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Federal government invests in UNB MRI and unmanned aircraft research

Author: Communications

Posted on Jan 21, 2015

Category: Events , myUNB , UNB Fredericton , UNB Homepage , In the Media

This week, Ed Holder, Minister of State (Science and Technology) announced more than $35 million in research infrastructure funding for 156 university research projects across the country. These federal funds, made through the Canada Foundation for Innovation (CFI), will support UNB research infrastructure needs of scientists pushing the boundaries of knowledge in magnetic resonance imaging (MRI) and unmanned aircraft research.

Bruce Balcom, a physics professor and director of UNB’s Magnetic Resonance Imaging Centre, received $253,422 for new MRI equipment that will enhance his team’s petroleum research. Dr. Balcom and his team have invented a family of new MRI methods, which permit ready visualization of a broad range of materials. New imaging techniques currently under development permit unrivalled and unprecedented visualization and quantification of a very large range of materials including fluids in reservoir rocks of interest to the petroleum industry.

Howard Li, professor of electrical and computer engineering at UNB, received $98,271 for his research in the area of unmanned aircrafts. Forestry stakeholders are seeking new technologies to measure, monitor, and manage Canada's forest resources. Unmanned aircrafts can provide critical information that is currently being provided by piloted aircraft related to forest fire management, insect control, vegetation control, and other services. They also cost less, take less time and are able to navigate in environments that would be too dangerous for human operators.  Dr. Li’s research team has developed technologies that will create more high paying jobs while improving efficiency in forest management.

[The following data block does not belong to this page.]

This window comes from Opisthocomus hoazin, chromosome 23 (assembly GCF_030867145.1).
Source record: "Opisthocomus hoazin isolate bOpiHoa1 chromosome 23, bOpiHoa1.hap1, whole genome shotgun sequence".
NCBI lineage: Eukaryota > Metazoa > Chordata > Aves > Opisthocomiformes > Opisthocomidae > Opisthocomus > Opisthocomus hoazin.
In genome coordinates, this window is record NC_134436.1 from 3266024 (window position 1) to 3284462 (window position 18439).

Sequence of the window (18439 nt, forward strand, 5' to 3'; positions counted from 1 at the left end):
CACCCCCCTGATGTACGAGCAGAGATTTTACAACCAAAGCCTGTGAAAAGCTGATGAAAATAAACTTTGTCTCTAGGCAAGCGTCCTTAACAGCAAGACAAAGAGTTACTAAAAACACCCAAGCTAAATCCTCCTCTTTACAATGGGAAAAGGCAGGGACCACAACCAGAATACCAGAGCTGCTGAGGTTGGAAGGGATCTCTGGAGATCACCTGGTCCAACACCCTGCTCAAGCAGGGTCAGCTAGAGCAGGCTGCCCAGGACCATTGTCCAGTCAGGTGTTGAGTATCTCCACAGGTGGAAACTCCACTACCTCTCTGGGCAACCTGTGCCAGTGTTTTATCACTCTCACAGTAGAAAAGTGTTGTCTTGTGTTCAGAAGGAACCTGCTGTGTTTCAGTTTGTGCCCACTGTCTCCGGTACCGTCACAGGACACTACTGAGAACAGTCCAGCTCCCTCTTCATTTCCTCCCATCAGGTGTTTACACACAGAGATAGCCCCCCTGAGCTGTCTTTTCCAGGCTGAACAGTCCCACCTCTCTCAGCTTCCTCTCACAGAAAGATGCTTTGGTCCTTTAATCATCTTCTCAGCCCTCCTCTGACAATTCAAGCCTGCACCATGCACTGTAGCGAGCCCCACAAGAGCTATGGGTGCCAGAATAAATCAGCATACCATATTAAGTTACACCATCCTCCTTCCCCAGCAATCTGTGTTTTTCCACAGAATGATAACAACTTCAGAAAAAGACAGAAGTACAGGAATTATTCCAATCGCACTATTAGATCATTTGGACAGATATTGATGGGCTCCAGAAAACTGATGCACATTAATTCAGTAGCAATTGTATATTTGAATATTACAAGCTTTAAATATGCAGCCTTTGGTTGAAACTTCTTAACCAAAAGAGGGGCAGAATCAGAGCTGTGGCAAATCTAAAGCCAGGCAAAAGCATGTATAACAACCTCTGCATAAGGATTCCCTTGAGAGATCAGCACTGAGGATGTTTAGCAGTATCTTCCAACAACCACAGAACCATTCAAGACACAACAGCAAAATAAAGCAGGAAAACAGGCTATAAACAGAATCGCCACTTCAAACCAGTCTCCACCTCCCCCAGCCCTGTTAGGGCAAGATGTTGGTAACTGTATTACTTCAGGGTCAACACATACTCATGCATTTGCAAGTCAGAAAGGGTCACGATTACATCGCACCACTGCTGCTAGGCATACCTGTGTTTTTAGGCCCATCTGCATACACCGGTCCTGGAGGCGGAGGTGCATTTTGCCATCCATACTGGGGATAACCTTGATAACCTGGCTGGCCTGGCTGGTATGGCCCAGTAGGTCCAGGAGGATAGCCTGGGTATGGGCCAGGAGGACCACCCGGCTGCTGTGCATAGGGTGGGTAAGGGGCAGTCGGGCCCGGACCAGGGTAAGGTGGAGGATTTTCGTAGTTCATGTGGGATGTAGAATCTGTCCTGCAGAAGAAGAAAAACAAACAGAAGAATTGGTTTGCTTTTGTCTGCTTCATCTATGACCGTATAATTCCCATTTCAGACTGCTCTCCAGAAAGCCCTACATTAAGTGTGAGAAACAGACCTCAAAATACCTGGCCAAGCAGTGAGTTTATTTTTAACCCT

“In our government’s updated Science, Technology and Innovation Strategy, we are making record investments necessary to push the boundaries of knowledge, create jobs and prosperity and improve the quality of life of Canadians,” said Ed Holder, Canada’s Minister of State (Science and Technology). “Canada has become a destination of choice for highly talented scientific researchers thanks in part to our support for world class university and college infrastructure which helps train the next generation of Canadian research talent.” 

The announcement was made yesterday at the University of Saskatchewan. A full list of the funded projects is available online at Innovation.ca.

About the University of New Brunswick

The University of New Brunswick (UNB) is one of Canada’s oldest English-language universities and one of the first public universities established in North America. Founded in 1785, the multi-campus institution is home to over 60 research centres and institutes, groups and ongoing projects. The university offers over 75 undergraduate and graduate programs in 100 disciplines. UNB has over 10,500 students from more than 100 countries, and several thousand more take UNB courses online and at partner institutions around the world.

About the Canada Foundation for Innovation

The Canada Foundation for Innovation gives researchers the tools they need to think big and innovate. By investing in state-of-the-art facilities and equipment in Canada’s universities, colleges, research hospitals and non-profit research institutions, the CFI is helping to attract and retain the world’s top talent, to train the next generation of researchers, to support private-sector innovation and to create high-quality jobs that strengthen the economy and improve the quality of life for all Canadians. For more information, visit Innovation.ca or follow them on Twitter @InnovationCA.

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